Arrived: 2015 Hyundai Tucson Fuel Cell

Consumers interested in green vehicles will soon have access to yet another technology: fuel cell vehicles. Though the technology is not new — it has been tested extensively for a number of years — the 2015 Tucson Fuel Cell vehicles that arrived at a port near Los Angeles this week are the first mass produced models to hit the US market.

Sales to Commence Within Weeks

Sales of the new models are expected to commence within the next few weeks. Three Southern California dealers will receive the initial supply.

2015 Hyundai Tucson FCEV
A beautiful sight: 2015 Hyundai Tucson FCEV
disembark near L.A.
You can’t buy the Hyundai Tucson Fuel Cell (FCEV), but you can lease one.

Hyundai’s leasing program is offering the vehicle for $499 per month, a price that includes unlimited free hydrogen refueling and a valet maintenance program just like the one offered with the Hyundai Equus. Customers will also be required to put $2,999 down for this 36-month lease.

“Hydrogen-powered fuel cell vehicles represent the next generation of zero-emission electric vehicle technology, and we’re proud of our leadership role in this important segment of the alternative fuel vehicle market,” said Mike O’Brien, vice president, corporate and product planning, Hyundai Motor America. “The range and refueling time of our Tucson FCEV compare favorably with gasoline vehicles, making them a seamless transition from traditional gasoline-powered vehicles. We’re excited to provide customers in Southern California a way to transition to a zero-emission vehicle with minimal compromises.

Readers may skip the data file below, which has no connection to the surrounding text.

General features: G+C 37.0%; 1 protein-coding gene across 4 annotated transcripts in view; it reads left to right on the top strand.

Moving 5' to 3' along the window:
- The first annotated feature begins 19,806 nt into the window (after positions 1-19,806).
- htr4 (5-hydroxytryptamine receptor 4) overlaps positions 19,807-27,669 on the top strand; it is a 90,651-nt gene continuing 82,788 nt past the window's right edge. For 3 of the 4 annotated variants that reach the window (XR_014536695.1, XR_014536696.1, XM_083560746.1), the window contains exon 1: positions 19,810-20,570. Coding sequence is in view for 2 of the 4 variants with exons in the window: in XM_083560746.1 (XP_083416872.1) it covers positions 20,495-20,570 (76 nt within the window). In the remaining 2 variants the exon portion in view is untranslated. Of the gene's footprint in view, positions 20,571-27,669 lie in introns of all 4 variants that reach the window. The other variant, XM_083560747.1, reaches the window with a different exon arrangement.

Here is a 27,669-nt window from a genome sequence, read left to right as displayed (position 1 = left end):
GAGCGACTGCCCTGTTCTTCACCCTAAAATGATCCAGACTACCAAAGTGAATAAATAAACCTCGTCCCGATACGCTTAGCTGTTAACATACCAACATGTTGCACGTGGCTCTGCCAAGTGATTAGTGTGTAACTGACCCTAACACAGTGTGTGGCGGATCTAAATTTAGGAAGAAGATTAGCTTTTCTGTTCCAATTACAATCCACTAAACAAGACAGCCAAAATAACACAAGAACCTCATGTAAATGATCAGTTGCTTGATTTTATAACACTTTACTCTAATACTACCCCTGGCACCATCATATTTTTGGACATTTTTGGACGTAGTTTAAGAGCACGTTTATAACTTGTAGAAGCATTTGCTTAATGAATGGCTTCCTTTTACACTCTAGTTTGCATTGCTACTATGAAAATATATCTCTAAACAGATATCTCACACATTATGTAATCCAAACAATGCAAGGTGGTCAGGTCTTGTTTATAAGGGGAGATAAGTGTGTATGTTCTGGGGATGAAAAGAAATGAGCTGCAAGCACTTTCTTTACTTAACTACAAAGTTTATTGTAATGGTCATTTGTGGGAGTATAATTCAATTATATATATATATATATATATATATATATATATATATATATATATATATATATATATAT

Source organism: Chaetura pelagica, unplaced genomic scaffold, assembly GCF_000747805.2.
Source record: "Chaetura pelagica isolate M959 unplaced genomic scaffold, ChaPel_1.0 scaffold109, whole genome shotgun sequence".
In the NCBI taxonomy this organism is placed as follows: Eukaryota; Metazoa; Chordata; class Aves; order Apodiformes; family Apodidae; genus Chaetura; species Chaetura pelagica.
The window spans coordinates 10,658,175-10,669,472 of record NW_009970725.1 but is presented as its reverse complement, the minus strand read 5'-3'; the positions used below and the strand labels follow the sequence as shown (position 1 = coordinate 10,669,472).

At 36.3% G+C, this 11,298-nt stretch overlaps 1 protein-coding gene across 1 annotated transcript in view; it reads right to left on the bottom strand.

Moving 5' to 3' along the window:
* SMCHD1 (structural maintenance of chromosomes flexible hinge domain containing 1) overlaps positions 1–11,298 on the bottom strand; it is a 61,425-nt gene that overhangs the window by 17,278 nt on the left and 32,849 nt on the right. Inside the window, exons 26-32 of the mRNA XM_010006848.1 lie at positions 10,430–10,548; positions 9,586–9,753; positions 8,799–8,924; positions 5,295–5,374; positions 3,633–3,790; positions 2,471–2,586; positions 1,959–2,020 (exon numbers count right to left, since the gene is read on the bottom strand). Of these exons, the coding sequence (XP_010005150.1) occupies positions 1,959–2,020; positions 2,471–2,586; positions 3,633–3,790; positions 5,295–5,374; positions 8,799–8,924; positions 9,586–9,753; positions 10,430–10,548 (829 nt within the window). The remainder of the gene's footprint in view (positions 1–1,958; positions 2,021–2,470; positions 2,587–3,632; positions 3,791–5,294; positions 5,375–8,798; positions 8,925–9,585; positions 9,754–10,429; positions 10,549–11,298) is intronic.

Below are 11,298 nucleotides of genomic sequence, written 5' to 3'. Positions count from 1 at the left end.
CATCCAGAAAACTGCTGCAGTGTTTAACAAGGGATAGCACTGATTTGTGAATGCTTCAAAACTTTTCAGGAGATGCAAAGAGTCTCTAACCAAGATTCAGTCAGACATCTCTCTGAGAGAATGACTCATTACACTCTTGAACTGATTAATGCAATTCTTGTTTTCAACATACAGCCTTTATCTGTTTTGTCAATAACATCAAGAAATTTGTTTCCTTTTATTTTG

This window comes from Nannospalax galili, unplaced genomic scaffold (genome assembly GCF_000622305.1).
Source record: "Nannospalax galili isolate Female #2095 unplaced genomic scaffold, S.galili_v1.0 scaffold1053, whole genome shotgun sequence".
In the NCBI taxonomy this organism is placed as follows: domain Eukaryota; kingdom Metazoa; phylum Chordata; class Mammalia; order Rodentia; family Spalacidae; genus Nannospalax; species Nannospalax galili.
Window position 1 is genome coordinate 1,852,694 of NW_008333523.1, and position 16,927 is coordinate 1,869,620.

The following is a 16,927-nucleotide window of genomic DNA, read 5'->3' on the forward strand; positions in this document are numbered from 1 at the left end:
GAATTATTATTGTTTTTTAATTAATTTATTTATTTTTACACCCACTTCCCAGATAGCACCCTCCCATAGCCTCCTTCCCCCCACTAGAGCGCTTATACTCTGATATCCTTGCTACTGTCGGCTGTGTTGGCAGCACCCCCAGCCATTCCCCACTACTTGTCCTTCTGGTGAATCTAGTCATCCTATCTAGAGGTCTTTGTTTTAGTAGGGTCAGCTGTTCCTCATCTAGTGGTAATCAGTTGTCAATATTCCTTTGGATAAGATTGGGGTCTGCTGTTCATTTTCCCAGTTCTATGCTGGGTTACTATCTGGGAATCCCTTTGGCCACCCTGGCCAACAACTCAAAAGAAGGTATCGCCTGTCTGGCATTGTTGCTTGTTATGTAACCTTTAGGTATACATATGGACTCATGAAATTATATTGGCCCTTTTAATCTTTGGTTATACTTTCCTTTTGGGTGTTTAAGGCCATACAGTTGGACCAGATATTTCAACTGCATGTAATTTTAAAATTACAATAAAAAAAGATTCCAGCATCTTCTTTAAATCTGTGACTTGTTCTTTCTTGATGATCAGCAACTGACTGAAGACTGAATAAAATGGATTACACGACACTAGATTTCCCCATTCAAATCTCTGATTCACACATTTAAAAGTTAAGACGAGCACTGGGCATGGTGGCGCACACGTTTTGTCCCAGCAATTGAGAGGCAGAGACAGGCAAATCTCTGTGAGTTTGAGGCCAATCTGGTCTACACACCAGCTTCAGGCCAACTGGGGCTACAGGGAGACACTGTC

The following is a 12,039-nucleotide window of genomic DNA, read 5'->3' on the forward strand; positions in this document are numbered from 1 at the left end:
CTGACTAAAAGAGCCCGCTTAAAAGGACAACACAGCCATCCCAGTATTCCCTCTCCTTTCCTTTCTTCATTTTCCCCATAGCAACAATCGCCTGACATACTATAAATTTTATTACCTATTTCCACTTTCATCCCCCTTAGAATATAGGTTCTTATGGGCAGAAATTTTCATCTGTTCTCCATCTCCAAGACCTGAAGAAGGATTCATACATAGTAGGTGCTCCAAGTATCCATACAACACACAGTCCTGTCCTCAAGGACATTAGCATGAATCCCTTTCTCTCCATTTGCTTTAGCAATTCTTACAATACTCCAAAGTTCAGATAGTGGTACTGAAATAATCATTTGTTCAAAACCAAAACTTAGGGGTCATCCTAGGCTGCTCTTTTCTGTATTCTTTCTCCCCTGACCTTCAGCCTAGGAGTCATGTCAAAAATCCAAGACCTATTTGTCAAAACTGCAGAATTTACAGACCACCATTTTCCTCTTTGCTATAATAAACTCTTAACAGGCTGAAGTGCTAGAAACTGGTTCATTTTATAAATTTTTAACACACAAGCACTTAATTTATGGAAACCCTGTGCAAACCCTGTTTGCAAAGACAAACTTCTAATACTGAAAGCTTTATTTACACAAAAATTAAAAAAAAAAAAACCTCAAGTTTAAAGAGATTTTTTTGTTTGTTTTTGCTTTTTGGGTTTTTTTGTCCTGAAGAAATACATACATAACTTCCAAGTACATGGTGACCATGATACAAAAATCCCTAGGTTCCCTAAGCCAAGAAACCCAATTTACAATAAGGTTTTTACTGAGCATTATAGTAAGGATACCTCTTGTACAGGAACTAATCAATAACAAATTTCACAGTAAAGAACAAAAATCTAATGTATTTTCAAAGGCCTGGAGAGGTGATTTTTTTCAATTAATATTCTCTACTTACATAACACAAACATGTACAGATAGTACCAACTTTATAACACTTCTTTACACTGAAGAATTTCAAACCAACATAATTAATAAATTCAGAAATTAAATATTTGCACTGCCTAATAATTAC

FCEV Interest

Hyundai claims that consumers have shown strong interest in fuel cells, with more than 200,000 hits to its fuel cell microsite. In the Tucson Fuel Cell, Hyundai beats out its competitors by offering the first mass produced hydrogen vehicle of its kinds, beating Toyota, GM, BMW and others to the market. Honda has long had its FCX Clarity available, but only in very small quantities.

Hyundai is touting the Tucson FCEV as an “EV for people on the move.” The company says that it will take less than 10 minutes to fully fill the Tucson FCV compared to three hours for today’s EVs using a 240-volt outlet.

Other benefits of the Tucson FCEV is that it has a long driving range, limited weather impact, zero emissions (it emits only water vapor), instant torque and that it uses a domestic fuel source. FCVs also are quiet and the technology scales to other sized vehicles.

Hydrogen Refilling Station Network

The main challenge for consumers will be refueling. At present, there are just 11 public hydrogen fueling stations in the United States — 9 are in Southern California. Earlier this month the state of California updated its plans for a hydrogen refueling network, nothing that Toyota promised to contribute financial backing.

California’s investment is about $200 million and will push the number of filling stations past 100. No other states have yet to commit to the technology as has California.


Photo courtesy of Hyundai Motor America.

Author: Matthew Keegan
Matt Keegan has maintained his love for cars ever since his father taught him kicking tires can be one way to uncover a problem with a vehicle’s suspension system. He since moved on to learn a few things about coefficient of drag, G-forces, toe-heel shifting, and how to work the crazy infotainment system in some random weekly driver. Matt is a member of the Washington Automotive Press Association and is a contributor to various print and online media sources.